#NotInMyName president Siyabulela Jentile (left) and secretary general Themba Masango. Picture: Aldrine Nyamhuno/African News Agency (ANA) Archives
#NotInMyName president Siyabulela Jentile (left) and secretary general Themba Masango. Picture: Aldrine Nyamhuno/African News Agency (ANA) Archives

#NotInMyName calls on South Africans to defend businesses, stop looting and violence

By Jonisayi Maromo Time of article published Jul 14, 2021

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Pretoria – Civil rights movement #NotInMyName has joined taxi associations in Mamelodi, Tshwane, to defend the Denlyn shopping mall against looting and vandalism “planned by rogue elements”.

“We want to warn those who are planning or intending to loot Denlyn that they will find us waiting and ready to defend the mall. Today we choose to protect and rebuild our townships. Today we stand as neighbours and South African citizens and get to work,” said #NotInMyName secretary general Themba Masango.

“We have the opportunity to show our children that courage can rise from the ashes. Today we say, Not in my name.”

The civil rights movement, led by its president Siyabulela Jentile, appealed to South African communities to join in the growing trend of protecting shopping malls across the country.

“We call on all forward-thinking South Africans to join us as we embark on cleaning our malls, spazas and businesses to get back on their feet. We want to call on all our members and supporters to protect our businesses and malls against the looting in their areas as the #NotInMyName leadership is currently doing in Denlyn shopping mall with other progressive forces,” said Masango.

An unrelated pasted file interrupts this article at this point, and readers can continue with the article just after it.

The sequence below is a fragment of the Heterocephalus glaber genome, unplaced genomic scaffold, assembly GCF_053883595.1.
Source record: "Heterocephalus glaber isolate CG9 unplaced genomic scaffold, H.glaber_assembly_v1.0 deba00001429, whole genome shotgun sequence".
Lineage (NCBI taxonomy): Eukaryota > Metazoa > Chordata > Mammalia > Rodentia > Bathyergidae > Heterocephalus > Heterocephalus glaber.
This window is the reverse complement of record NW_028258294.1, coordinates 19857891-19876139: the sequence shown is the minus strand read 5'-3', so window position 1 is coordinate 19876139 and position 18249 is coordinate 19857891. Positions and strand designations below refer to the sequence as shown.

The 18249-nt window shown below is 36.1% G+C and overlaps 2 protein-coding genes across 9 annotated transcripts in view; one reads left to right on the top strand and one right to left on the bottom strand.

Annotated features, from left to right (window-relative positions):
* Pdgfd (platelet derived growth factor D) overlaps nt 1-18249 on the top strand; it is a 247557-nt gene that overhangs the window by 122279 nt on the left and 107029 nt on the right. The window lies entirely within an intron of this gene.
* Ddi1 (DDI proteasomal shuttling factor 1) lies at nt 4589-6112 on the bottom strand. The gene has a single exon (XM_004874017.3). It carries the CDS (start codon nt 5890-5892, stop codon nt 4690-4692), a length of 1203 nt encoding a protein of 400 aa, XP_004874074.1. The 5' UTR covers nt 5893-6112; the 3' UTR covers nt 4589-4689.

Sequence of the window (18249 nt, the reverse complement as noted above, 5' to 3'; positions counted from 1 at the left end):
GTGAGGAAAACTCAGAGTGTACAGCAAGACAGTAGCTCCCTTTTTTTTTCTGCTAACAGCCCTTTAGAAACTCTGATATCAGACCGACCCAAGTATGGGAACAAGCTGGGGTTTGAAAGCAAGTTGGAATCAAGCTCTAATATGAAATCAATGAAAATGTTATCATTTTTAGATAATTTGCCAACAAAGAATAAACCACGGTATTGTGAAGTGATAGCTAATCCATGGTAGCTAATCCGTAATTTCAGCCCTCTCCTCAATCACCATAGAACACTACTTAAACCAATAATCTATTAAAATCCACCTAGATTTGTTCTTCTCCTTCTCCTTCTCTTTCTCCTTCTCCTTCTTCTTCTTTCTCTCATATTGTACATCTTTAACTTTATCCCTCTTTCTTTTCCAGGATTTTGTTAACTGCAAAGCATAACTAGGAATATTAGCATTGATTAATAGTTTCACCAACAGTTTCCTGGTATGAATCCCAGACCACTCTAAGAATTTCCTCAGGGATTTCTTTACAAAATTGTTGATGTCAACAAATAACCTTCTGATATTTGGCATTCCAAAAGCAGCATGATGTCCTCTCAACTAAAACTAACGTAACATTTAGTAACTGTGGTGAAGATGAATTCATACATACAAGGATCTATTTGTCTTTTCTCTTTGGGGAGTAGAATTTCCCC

Earlier, the South African National Taxi Council (Santaco) in Tshwane directed all taxi associations in the region to “go out in full force” to protect all shopping malls in the city against the widespread looting and vandalism that has left a trail of destruction.

Tshwane Santaco chairperson Abner Tsebe said the taxi industry should move “immediately” to support the work being done by the South African Police Service (SAPS) and some communities that are now protecting businesses against large-scale looting.

“The taxi industry in Tshwane has taken this position in anticipation of the events in Johannesburg spiralling to Tshwane. The leadership of the industry strongly warns those with intentions to loot to desist from any attempts as they will find the industry waiting,” said Tsebe.

“This vandalism will not only destroy jobs but will consequently affect taxi industry business. It is therefore in our interests to stand against this form of outrageous thuggery.”

Tsebe said the taxi industry’s activism does not seek to take over the duties of the SAPS.

Shopping malls in Gauteng and KwaZulu-Natal have been extensively looted and vandalised in the ongoing wave of unrest that started in KwaZulu-Natal after former president Jacob Zuma was incarcerated.

African News Agency (ANA)

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